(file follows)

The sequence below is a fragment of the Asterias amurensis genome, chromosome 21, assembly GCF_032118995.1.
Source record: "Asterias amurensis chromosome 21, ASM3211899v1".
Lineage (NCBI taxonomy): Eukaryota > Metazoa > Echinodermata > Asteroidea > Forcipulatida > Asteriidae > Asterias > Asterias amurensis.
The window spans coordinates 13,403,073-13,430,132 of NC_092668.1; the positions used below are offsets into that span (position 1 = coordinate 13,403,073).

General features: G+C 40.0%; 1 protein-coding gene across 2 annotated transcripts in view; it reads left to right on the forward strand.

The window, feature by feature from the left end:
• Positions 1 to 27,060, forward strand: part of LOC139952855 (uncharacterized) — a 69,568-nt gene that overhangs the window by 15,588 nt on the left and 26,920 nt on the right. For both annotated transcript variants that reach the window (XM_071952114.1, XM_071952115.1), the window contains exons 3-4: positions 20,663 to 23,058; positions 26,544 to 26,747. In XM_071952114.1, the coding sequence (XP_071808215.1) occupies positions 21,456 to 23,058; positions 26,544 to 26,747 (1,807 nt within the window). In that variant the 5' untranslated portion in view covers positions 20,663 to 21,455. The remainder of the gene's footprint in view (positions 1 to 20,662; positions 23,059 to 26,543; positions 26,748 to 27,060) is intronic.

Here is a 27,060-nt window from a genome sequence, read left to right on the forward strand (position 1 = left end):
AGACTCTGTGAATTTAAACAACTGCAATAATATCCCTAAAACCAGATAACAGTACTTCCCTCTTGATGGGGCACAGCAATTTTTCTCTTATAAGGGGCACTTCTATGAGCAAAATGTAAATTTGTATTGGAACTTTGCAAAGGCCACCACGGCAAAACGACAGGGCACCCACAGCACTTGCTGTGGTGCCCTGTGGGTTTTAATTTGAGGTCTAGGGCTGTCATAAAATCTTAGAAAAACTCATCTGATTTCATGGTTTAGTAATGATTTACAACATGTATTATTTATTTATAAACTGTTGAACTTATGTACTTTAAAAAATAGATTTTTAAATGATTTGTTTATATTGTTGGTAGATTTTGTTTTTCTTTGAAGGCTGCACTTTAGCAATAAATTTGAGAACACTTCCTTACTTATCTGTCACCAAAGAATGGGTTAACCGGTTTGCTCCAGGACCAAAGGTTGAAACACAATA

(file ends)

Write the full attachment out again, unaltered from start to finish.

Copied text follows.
The sequence below is a fragment of the Asterias amurensis genome, chromosome 21, assembly GCF_032118995.1.
Source record: "Asterias amurensis chromosome 21, ASM3211899v1".
Lineage (NCBI taxonomy): Eukaryota > Metazoa > Echinodermata > Asteroidea > Forcipulatida > Asteriidae > Asterias > Asterias amurensis.
The window spans coordinates 13,403,073-13,430,132 of NC_092668.1; the positions used below are offsets into that span (position 1 = coordinate 13,403,073).

General features: G+C 40.0%; 1 protein-coding gene across 2 annotated transcripts in view; it reads left to right on the forward strand.

The window, feature by feature from the left end:
• Positions 1 to 27,060, forward strand: part of LOC139952855 (uncharacterized) — a 69,568-nt gene that overhangs the window by 15,588 nt on the left and 26,920 nt on the right. For both annotated transcript variants that reach the window (XM_071952114.1, XM_071952115.1), the window contains exons 3-4: positions 20,663 to 23,058; positions 26,544 to 26,747. In XM_071952114.1, the coding sequence (XP_071808215.1) occupies positions 21,456 to 23,058; positions 26,544 to 26,747 (1,807 nt within the window). In that variant the 5' untranslated portion in view covers positions 20,663 to 21,455. The remainder of the gene's footprint in view (positions 1 to 20,662; positions 23,059 to 26,543; positions 26,748 to 27,060) is intronic.

Here is a 27,060-nt window from a genome sequence, read left to right on the forward strand (position 1 = left end):
AGACTCTGTGAATTTAAACAACTGCAATAATATCCCTAAAACCAGATAACAGTACTTCCCTCTTGATGGGGCACAGCAATTTTTCTCTTATAAGGGGCACTTCTATGAGCAAAATGTAAATTTGTATTGGAACTTTGCAAAGGCCACCACGGCAAAACGACAGGGCACCCACAGCACTTGCTGTGGTGCCCTGTGGGTTTTAATTTGAGGTCTAGGGCTGTCATAAAATCTTAGAAAAACTCATCTGATTTCATGGTTTAGTAATGATTTACAACATGTATTATTTATTTATAAACTGTTGAACTTATGTACTTTAAAAAATAGATTTTTAAATGATTTGTTTATATTGTTGGTAGATTTTGTTTTTCTTTGAAGGCTGCACTTTAGCAATAAATTTGAGAACACTTCCTTACTTATCTGTCACCAAAGAATGGGTTAACCGGTTTGCTCCAGGACCAAAGGTTGAAACACAATA